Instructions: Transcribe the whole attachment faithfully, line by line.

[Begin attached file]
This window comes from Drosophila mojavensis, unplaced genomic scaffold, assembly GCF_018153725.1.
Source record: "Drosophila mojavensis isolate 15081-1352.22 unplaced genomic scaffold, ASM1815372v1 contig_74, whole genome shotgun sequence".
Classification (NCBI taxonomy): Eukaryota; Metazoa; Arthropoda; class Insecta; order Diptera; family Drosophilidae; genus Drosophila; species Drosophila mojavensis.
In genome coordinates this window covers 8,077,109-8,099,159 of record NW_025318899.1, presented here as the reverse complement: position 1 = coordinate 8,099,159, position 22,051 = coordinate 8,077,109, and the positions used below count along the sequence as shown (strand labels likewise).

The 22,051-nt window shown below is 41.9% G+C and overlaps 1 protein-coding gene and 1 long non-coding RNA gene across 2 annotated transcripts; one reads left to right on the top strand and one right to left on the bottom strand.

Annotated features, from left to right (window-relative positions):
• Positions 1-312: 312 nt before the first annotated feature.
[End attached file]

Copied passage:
This window comes from Drosophila mojavensis, unplaced genomic scaffold, assembly GCF_018153725.1.
Source record: "Drosophila mojavensis isolate 15081-1352.22 unplaced genomic scaffold, ASM1815372v1 contig_74, whole genome shotgun sequence".
Classification (NCBI taxonomy): Eukaryota; Metazoa; Arthropoda; class Insecta; order Diptera; family Drosophilidae; genus Drosophila; species Drosophila mojavensis.
In genome coordinates this window covers 8,077,109-8,099,159 of record NW_025318899.1, presented here as the reverse complement: position 1 = coordinate 8,099,159, position 22,051 = coordinate 8,077,109, and the positions used below count along the sequence as shown (strand labels likewise).

The 22,051-nt window shown below is 41.9% G+C and overlaps 1 protein-coding gene and 1 long non-coding RNA gene across 2 annotated transcripts; one reads left to right on the top strand and one right to left on the bottom strand.

Annotated features, from left to right (window-relative positions):
• Positions 1-312: 312 nt before the first annotated feature.